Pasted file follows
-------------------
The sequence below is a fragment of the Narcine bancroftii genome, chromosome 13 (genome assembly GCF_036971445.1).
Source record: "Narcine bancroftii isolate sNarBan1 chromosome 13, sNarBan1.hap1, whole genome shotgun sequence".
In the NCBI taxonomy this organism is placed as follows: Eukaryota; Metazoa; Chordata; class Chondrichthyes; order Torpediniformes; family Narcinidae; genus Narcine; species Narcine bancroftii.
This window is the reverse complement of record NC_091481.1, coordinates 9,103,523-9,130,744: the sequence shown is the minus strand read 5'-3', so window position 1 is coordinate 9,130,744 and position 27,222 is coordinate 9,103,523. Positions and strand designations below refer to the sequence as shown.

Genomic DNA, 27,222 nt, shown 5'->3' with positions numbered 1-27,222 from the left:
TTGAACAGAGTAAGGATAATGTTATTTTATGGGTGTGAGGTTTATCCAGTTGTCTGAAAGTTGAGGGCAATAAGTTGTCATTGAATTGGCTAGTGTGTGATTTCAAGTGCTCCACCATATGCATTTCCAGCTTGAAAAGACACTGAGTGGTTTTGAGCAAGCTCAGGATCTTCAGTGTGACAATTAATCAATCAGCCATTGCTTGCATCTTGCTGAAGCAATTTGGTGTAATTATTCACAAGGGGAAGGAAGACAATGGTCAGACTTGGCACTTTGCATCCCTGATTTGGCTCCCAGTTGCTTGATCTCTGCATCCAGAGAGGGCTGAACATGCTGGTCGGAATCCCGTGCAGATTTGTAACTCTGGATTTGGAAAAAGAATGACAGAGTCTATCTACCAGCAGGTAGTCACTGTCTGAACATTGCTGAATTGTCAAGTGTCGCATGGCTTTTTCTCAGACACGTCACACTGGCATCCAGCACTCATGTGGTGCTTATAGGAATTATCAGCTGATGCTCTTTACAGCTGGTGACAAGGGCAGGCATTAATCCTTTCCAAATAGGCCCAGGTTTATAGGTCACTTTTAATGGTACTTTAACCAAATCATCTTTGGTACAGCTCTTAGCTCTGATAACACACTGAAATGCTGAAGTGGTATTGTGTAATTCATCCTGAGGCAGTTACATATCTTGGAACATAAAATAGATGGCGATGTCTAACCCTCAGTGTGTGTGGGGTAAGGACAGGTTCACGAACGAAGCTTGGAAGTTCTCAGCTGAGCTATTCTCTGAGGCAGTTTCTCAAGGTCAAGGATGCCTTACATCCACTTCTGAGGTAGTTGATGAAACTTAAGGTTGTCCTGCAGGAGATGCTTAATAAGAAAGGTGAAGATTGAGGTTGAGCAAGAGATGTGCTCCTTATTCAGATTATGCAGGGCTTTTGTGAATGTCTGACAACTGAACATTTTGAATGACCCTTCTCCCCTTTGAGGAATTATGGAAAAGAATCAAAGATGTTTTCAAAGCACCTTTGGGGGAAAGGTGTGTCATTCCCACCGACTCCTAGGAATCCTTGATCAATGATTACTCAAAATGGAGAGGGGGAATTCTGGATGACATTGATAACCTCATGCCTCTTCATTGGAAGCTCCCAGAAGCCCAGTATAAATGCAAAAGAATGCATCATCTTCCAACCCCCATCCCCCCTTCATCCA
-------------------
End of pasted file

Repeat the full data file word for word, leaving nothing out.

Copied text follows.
The sequence below is a fragment of the Narcine bancroftii genome, chromosome 13 (genome assembly GCF_036971445.1).
Source record: "Narcine bancroftii isolate sNarBan1 chromosome 13, sNarBan1.hap1, whole genome shotgun sequence".
In the NCBI taxonomy this organism is placed as follows: Eukaryota; Metazoa; Chordata; class Chondrichthyes; order Torpediniformes; family Narcinidae; genus Narcine; species Narcine bancroftii.
This window is the reverse complement of record NC_091481.1, coordinates 9,103,523-9,130,744: the sequence shown is the minus strand read 5'-3', so window position 1 is coordinate 9,130,744 and position 27,222 is coordinate 9,103,523. Positions and strand designations below refer to the sequence as shown.

Genomic DNA, 27,222 nt, shown 5'->3' with positions numbered 1-27,222 from the left:
TTGAACAGAGTAAGGATAATGTTATTTTATGGGTGTGAGGTTTATCCAGTTGTCTGAAAGTTGAGGGCAATAAGTTGTCATTGAATTGGCTAGTGTGTGATTTCAAGTGCTCCACCATATGCATTTCCAGCTTGAAAAGACACTGAGTGGTTTTGAGCAAGCTCAGGATCTTCAGTGTGACAATTAATCAATCAGCCATTGCTTGCATCTTGCTGAAGCAATTTGGTGTAATTATTCACAAGGGGAAGGAAGACAATGGTCAGACTTGGCACTTTGCATCCCTGATTTGGCTCCCAGTTGCTTGATCTCTGCATCCAGAGAGGGCTGAACATGCTGGTCGGAATCCCGTGCAGATTTGTAACTCTGGATTTGGAAAAAGAATGACAGAGTCTATCTACCAGCAGGTAGTCACTGTCTGAACATTGCTGAATTGTCAAGTGTCGCATGGCTTTTTCTCAGACACGTCACACTGGCATCCAGCACTCATGTGGTGCTTATAGGAATTATCAGCTGATGCTCTTTACAGCTGGTGACAAGGGCAGGCATTAATCCTTTCCAAATAGGCCCAGGTTTATAGGTCACTTTTAATGGTACTTTAACCAAATCATCTTTGGTACAGCTCTTAGCTCTGATAACACACTGAAATGCTGAAGTGGTATTGTGTAATTCATCCTGAGGCAGTTACATATCTTGGAACATAAAATAGATGGCGATGTCTAACCCTCAGTGTGTGTGGGGTAAGGACAGGTTCACGAACGAAGCTTGGAAGTTCTCAGCTGAGCTATTCTCTGAGGCAGTTTCTCAAGGTCAAGGATGCCTTACATCCACTTCTGAGGTAGTTGATGAAACTTAAGGTTGTCCTGCAGGAGATGCTTAATAAGAAAGGTGAAGATTGAGGTTGAGCAAGAGATGTGCTCCTTATTCAGATTATGCAGGGCTTTTGTGAATGTCTGACAACTGAACATTTTGAATGACCCTTCTCCCCTTTGAGGAATTATGGAAAAGAATCAAAGATGTTTTCAAAGCACCTTTGGGGGAAAGGTGTGTCATTCCCACCGACTCCTAGGAATCCTTGATCAATGATTACTCAAAATGGAGAGGGGGAATTCTGGATGACATTGATAACCTCATGCCTCTTCATTGGAAGCTCCCAGAAGCCCAGTATAAATGCAAAAGAATGCATCATCTTCCAACCCCCATCCCCCCTTCATCCA